After the hangovers had subsided a little, we headed round to Ryan’s house (Rob’s friend) house then down to the shooting range to do some pistol shooting, as you do around here. The first real shock I got was when Ryan casually placed the loaded gun in the back of his trousers as we left, just like in the movies. This seemed perfectly normal over here, but for someone from New Zealand where our police only carry batons, you can imagine my shock.
At the shooting range, ear muffs on as it’s pretty loud (all cops in the movies must be deaf for sure), and the loaded pistol in hand looking down the sights to the target, the barrel was shaking from my fear. I calmed myself, and squeezed the trigger. Bang!! The recoil on the gun caught me by surprise and I was amazed by the power of the device I was weilding. Once I got over the hype, my aim got better and there was much enjoyment too of hitting the target accurately. For the last clip, I let off five bullets in a salvo, like in the movies when the cop is chasing the bad guys down a street or something. My accuracy was non-existent but the adrenaline certainly started pumping after that.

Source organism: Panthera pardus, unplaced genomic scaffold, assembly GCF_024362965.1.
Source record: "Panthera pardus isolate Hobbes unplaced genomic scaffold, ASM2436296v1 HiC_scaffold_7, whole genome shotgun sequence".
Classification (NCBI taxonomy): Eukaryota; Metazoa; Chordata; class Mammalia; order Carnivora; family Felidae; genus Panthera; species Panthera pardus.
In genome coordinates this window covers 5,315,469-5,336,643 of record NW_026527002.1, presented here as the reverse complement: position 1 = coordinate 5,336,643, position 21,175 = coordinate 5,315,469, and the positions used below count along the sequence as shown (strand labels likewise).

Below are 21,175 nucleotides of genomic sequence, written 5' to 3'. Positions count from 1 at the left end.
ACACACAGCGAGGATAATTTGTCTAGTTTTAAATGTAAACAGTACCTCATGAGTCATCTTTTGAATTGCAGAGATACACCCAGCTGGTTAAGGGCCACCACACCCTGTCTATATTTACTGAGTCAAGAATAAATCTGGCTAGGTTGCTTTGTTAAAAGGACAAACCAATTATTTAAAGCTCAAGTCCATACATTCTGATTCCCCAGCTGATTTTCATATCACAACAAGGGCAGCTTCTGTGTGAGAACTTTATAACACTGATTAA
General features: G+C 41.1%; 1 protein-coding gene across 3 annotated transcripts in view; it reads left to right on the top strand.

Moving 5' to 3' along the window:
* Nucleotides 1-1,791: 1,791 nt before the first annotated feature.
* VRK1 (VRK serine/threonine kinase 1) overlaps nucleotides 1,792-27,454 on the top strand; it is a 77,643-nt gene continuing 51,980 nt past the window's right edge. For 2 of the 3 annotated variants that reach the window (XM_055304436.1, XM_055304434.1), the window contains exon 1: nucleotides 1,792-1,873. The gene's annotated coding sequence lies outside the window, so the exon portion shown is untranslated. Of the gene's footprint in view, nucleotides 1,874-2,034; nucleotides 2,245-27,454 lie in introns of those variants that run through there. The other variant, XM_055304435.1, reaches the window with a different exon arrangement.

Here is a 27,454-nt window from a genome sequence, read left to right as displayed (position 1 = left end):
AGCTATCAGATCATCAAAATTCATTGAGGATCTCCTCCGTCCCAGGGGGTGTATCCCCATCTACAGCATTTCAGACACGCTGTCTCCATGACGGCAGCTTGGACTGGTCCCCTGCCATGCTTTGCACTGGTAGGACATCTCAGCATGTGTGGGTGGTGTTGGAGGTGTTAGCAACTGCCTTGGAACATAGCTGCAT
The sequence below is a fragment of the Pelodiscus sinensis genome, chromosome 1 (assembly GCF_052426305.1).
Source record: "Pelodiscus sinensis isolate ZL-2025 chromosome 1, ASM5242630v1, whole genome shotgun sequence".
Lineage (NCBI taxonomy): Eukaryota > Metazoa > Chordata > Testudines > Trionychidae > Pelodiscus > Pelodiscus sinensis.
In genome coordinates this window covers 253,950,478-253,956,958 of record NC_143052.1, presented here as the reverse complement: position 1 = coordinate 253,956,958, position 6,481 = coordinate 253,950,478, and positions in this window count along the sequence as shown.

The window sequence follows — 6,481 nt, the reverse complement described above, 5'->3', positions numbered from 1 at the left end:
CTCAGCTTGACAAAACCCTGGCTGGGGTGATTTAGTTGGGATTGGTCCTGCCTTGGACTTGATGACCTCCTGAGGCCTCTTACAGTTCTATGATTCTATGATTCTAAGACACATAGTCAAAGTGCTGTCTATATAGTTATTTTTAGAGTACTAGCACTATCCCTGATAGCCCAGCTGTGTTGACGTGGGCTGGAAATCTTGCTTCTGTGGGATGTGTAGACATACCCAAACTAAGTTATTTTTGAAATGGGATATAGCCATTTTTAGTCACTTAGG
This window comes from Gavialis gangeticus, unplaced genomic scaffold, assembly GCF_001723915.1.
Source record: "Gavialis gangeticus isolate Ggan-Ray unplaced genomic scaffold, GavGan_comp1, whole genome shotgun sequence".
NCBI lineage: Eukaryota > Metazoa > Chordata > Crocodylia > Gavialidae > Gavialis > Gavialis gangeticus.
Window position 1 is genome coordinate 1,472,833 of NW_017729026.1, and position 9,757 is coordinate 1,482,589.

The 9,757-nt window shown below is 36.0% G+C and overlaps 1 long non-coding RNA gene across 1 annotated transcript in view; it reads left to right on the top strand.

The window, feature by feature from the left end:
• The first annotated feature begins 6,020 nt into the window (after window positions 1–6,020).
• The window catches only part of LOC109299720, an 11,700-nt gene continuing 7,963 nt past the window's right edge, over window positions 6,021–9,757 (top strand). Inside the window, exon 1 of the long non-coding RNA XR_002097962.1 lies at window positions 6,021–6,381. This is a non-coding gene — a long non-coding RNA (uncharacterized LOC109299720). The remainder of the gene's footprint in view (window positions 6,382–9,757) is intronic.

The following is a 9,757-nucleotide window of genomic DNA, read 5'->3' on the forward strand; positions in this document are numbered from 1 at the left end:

The next day, we took a trip down the coast. We were heading down to the Cape of Good Hope, checking out the little towns dotted along the way. The weather was perfect and along the way we stocked up on lots of fluids and snacks ï¿½ keen to try the local foods on offer. We quickly got hooked on Biltong, cured meat that is salted and spiced for some extra taste, available in many flavours ï¿½ Kudu (antelope), Ostrich, Chicken, Beef, etc. When you first look at it, you actually wonder if it’s edible, but after a quick taste you are soon ripping into it like some savage animal. Highly amusing to watch. After a while we pulled up at the beach. There were a few people around, having swims, eating picnics or just relaxing.